A special thanks to Jennifer for writing this for us!
Driving is something that’s hard to avoid. Whether it’s a daily
work commute, a summer vacation, or traveling to visit family at
the holidays, you probably drive at some point. However, driving
can mean lots of jaw, muscle, and back pain for many people.
Why does driving hurt the jaw and muscles so much?
As with most TMJ-related problems, I think this is a
mutli-layered issue. First, posture while driving isn’t ideal. The car seat
may not lock in to your ideal sitting position, and your spine,back muscles,
and leg muscles may not be sitting comfortably. While driving, you have to
hold your head forward, move your neck to look around, use your right leg way
more than the left, and perform other motions that may put extra strain on
already stressed muscles of your body.
It’s also very easy to end up clenching your jaw, which hurts the joint and
other muscles. Driving can be stressful, or boring, and either one of these
situations can let you easily slide into clenching. Rough roads can also
cause a lot of movement that can cause your jaw to move
around, and you may clench to help stabilize it.
Dehydration can also be an issue, especially if it’s a longer drive.
It’s easy to avoid beverages all together to avoid making lots of stops,
and it’s easy to choose coffee or pop over water or other more hydrating
choices which can affect your muscles. And if you’re anything like me,
you may also talk and sing (a lot!) in the car.
When we drive to visit family, we’re in the car for 5 hours, and
we don’t really want to sit there silently. We usually have the radio
on loud, and talk over it, and occasionally sing along. 5 hours
(or any amount of time) is a lot of time to use my jaw for this!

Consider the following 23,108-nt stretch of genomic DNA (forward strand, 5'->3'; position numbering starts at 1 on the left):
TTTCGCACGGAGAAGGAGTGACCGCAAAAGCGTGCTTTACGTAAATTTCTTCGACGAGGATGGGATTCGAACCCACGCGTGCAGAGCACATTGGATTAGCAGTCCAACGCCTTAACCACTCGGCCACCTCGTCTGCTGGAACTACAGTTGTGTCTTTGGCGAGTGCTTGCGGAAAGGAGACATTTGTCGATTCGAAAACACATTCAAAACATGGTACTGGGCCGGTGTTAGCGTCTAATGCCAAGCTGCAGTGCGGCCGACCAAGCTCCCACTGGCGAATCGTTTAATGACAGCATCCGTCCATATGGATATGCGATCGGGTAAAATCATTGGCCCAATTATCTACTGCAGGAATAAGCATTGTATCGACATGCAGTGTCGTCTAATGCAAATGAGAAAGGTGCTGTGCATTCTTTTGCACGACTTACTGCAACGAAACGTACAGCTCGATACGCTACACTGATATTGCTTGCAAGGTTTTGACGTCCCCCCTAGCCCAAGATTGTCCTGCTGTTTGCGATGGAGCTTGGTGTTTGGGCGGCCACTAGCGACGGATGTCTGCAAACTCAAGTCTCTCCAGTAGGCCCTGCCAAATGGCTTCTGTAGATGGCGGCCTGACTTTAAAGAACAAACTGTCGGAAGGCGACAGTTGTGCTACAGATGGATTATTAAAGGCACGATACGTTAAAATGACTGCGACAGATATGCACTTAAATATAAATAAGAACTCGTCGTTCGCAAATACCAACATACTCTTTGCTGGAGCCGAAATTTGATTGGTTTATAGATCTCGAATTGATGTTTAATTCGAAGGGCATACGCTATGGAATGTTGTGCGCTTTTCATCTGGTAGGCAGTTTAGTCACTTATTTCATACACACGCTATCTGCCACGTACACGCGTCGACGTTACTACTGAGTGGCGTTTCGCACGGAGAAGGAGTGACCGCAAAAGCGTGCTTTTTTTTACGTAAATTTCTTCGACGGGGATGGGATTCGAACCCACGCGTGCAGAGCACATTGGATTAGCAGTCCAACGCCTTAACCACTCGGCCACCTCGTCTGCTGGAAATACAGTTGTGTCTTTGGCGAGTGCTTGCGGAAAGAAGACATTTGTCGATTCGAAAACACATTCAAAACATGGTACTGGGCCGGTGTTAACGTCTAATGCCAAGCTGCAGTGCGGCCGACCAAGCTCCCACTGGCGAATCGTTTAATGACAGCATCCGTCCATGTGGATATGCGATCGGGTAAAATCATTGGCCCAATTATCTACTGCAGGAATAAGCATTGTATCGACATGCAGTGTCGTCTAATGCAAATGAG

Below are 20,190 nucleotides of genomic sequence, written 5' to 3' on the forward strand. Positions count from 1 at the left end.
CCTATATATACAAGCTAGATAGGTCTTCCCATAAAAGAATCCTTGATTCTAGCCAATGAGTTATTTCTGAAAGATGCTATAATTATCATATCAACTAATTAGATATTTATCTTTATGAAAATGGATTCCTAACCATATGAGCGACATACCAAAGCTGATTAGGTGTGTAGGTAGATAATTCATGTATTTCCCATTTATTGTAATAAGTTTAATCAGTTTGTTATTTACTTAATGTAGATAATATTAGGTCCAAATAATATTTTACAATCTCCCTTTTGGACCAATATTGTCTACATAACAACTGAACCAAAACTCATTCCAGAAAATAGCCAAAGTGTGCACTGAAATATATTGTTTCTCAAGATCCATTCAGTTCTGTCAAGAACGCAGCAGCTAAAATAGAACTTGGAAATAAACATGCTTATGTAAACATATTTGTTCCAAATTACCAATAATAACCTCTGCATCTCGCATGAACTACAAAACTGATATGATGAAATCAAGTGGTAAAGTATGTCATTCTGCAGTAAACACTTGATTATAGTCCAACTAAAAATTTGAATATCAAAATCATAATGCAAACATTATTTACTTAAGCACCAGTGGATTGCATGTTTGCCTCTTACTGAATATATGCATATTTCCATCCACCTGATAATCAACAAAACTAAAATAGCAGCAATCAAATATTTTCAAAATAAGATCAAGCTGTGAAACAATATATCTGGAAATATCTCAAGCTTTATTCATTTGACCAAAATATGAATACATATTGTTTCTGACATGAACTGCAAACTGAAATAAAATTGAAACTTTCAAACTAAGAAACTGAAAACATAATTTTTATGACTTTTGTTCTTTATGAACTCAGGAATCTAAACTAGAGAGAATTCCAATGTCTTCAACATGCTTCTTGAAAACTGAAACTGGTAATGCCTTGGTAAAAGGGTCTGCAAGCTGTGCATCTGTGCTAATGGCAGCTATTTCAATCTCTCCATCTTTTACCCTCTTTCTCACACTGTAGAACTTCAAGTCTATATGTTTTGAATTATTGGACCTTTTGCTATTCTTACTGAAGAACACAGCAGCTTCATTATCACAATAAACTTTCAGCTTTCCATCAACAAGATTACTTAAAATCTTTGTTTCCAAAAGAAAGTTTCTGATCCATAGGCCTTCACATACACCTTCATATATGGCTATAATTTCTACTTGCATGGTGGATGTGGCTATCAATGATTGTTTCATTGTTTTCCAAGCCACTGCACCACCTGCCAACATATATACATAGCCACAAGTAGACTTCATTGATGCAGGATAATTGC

For all drives, make sure your seat and mirrors are comfortable before
departing. Position your steering wheel at a height that allows your
arms and shoulders to be as comfortable as possible.
Position your seat and situate yourself comfortably. I have a little round pillow
like this one:
I bring with me. Putting this against the lower back can help cushion
or make up for the sometimes less than ideal position I’m in while driving.
I can also use it for my neck
You can also purchase in-car lumbar support like this one:
for a sturdier way to position your back.
If I am going to be driving far, I usually take a preventative ibuprofen
or two. I’m not a fan of over-medicating, but trying to fix this problem
before it starts is worth it to me in this situation.
If I get a bad headache or pain while driving, and then take an ibuprofen,
I’d have to wait for it to kick in… while still driving or while sitting
at a rest area. I’d rather try to stop it before it starts.I am fortunate
enough that ibuprofen works for my pain, but if you need stronger medication
for your pain, be cautious taking it before or while driving!
Stopping at least once on a longer drive can be great as well. I usually
like to drive as far as possible without stopping, but getting out of the
car around half way and stretching can help a lot. I usually do this at a
fast food restaurant where I can get something to eat and drink as well
(fruit and yogurt parfaits and milkshakes are very jaw friendly!).
I also make sure I have plenty of water and jaw-friendly snacks with me
for when I can’t stop or just want to go to a rest area.
Yogurt travels pretty well, or really soft Nutrigrain bars work, too.
Eating or drinking has a huge placebo effect for me. Whatever works!
If you have a car with electric outlets in it, bring your favorite heating
pad with you! One with an auto-off feature might be best for driving so it
doesn’t get too hot, but if you feel you can manage
to reach the switch and safely manage it, any one should do.
Do you have any other tips for jaw-friendly driving?
Such a good article with lots of tips. I haven’t been driving lately due to getting bad headaches and pain whenever I get behind the wheel. I will try dome of these tips to see if I can get back on the road again.